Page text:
Monday, February 15, 2010

Speedup strings matching

In the previous post, I presented a new structure of the dictionary that will improve the classification speed by 40%. In spite of this improvement, the classification will stay to slow when the dictionaries will grow up.  In this post, I will present a another solution theorically more performant.

1 - The objectives

- To find any alphanumeric term in the dictionary and to get its weigh and its class. The term can belong several different classes and have different weighs.
- The dictionary must be easily viewable and editable with a basic text editor.
- The dictionary must be robust enough to be repeared in case of data corruption.

2 - Solution: Dictionary structure

   I proposed this structure in my previous post:
label_index label_name:K/W1L1\TERM1/W2L2\TERM2..../WiLi\TERMi/EOL
where Wi is the weigh and Li the length of the TERMi.
  Li is used to compute the position of the next TERM to compare with the searched term, then the comparison is limited to TERMi and the searched term.
  The algorithm proposed sequentially gets the length Li, compare the TERMi with the searched term, compute the index of the TERMi+1, jump to the TERMi+1.

 3 - Optimization

The comparison operation and the new index computation can be treated in parallel pretty easily.

let index= position of the first slash
        let length=val(s1[index+1],s1[index+2]);

    if (integer)(s1[index+3,index+4]) equals (integer)(s2[0,1])
        wait for end of thread;
        if s1[index+3,index+3+length] equals s2
            let weight=val('0',s1[index-1]);
            return weight;
    wait for end of thread;
while s1[index] does not equal EOL;

Note: val() converts 2 chars (0...F) in integer (0...255)

In the algorithm above, the first tread computes the index of the next substring TERMi+1 to compare, while the second tread compares the current substring TERMi with the searched term in s2.
The instruction (integer)(s1[index+3,index+4]) equals (integer)(s2[0,1]) compares the first 2 bytes of the TERMi with the first 2 bytes of the string S2. It is a very fast operation between two integers; it is interesting because the probability (*) is low that the comparison returns true, then the slower strings comparison  "if s1[index+3,index+3+length] equals s2" will run rarely.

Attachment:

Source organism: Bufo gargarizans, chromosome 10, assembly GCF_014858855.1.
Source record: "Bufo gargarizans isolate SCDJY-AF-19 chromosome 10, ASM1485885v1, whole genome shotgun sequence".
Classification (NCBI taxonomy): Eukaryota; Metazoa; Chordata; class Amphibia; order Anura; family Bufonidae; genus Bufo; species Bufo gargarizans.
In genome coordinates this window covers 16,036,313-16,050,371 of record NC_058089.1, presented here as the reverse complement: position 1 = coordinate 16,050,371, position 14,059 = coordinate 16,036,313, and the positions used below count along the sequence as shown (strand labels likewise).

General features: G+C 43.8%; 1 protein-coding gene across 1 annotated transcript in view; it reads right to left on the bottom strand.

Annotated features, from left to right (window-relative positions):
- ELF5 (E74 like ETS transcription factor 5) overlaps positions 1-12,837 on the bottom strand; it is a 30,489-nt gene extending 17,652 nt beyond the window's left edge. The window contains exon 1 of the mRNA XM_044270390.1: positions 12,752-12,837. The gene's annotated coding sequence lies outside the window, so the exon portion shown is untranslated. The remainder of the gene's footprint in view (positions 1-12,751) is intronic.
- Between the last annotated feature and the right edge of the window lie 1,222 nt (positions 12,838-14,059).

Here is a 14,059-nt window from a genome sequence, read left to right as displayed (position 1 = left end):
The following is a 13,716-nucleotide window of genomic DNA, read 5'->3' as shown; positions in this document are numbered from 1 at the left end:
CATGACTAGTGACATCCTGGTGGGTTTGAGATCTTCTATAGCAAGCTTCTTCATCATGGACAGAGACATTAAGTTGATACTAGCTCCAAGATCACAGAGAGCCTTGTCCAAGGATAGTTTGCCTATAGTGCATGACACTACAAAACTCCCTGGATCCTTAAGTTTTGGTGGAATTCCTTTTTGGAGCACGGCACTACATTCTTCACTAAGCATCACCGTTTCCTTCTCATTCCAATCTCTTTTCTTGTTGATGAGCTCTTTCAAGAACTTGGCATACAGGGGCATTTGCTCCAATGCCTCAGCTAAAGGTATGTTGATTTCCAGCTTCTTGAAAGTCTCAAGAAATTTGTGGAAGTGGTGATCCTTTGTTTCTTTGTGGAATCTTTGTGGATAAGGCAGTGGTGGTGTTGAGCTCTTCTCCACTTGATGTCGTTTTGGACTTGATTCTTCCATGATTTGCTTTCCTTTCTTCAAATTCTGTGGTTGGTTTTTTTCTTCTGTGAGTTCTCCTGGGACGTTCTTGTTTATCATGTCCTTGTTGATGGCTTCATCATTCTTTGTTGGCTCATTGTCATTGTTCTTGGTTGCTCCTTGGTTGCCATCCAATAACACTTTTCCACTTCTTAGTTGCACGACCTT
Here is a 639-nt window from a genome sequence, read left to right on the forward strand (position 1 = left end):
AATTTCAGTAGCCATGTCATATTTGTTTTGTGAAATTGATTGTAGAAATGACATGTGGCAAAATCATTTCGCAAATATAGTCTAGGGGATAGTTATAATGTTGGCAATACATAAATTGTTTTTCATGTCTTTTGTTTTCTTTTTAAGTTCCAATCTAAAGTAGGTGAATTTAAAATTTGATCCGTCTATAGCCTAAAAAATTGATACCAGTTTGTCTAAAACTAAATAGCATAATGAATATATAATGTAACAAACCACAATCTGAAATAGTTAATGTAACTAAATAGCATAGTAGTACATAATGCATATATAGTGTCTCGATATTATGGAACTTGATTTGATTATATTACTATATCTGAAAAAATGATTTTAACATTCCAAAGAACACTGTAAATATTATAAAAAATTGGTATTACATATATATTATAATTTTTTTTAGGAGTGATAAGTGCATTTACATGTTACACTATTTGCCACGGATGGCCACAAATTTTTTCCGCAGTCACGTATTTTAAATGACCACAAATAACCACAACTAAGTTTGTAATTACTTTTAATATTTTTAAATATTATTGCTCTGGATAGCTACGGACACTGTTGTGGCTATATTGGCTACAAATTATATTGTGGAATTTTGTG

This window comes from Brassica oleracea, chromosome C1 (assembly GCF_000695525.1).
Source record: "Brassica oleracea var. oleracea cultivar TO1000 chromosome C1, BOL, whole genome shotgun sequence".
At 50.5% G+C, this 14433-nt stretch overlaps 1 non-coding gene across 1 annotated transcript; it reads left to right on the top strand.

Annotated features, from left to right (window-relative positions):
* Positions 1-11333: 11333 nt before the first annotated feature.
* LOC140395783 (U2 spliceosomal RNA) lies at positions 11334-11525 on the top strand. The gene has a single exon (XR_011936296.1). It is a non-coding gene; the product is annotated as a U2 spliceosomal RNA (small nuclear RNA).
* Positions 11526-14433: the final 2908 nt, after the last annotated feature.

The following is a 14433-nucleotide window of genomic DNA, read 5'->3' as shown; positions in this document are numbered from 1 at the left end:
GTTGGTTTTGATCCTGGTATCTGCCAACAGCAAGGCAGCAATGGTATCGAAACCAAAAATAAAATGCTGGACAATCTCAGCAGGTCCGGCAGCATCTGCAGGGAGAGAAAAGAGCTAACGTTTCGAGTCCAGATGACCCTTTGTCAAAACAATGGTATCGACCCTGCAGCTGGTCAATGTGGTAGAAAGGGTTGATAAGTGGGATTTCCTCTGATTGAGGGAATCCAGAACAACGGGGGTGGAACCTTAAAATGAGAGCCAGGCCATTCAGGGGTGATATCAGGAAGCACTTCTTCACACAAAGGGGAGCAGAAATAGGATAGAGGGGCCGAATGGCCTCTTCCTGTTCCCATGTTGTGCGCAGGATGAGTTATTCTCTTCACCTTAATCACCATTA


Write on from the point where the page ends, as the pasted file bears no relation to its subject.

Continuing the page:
(*) Low probability that the first two letters of a word match the first two letters of another word. Explanation:
  English words have leading digrams with these frequencies:
th 3.15%  he 2.51%  an 1.72%  in 1.69%  er 1.54%  re 1.48%  es 1.45% ...
In consequence, 3.15% of the terms in the dictionary will start with "th" and there are 3.15% of chance that the searched term s2 starts with "th" too.
Hence, the probability that the leading digram of s2 matches the leading digrams of any term in the dictionary is only 0.0315 * 0.0315 ~ 0.001 or 0.1%

Finally there is a very low probability that will have to compare the other characters following the digrams. Because there are 99.9% chance that the digrams will not match and because we compare the digrams simultaneously, we can consider that we have an O(m+n) string searching algorithm. The limitation is to code each letter on one byte (plain ascii) and to exclude terms of length < 2.

4 - Sorting

Terms in each class of the dictionary have different probabilities of occuring. Intuitively we understand that if the terms with the highest probabilities are in the beginning of the string s1 and terms with the lowest probabilities are at the end of s1, and if of course, we start looking for the term from the left to the right, then we have a better chance to find the term faster.  The weight of each term represents the frequency of the term in its class. In consequence, it is just needed to sort the terms of each class based on their weights. Intuitively, we can imagine the gain cannot be important because a significant term cannot strongly belongs all the classes of the dictionary.

Other solution:

Sorting terms of dictionary based on the inverse of the frequency of their leading digrams is probably more interesting. A term in s2 with a frequent digram will be found faster than a term with a rare digram. We can significantly increase the speed if we skip all the similar leading diagram as soon as the first test shows they do not match. To do that, we just need to know the length of the substrings of s1 containing the same leading digrams.

Structure of the dico:
label_index label_name:k/S1/w1L1\TERM1/w2L2\TERM2.../wiLi\TERMi/S2/wi+1Li+1\TERMi+1..../wi+jLi+j\TERMi+j/S3/....
where S1 is the length of the substring  "/w1L1\TERM1/w2L2\TERM2.../wiLi\TERMi/"
S2 is the length of the substring  "/wi+1Li+1\TERMi+1..../wi+jLi+j\TERMi+j/"
etc for S3, S4... Sn


If we search the weight of the word "hertz", the first digrams comparison (th of theobromine with  he of hertz) will not match, then we jump directly to the next group of digram (heavy, heat, hertz). The advantage is we do only one comparison for each digram until both digram match.

Now, we have just to imagine a smart algorithm to do this job efficiently.

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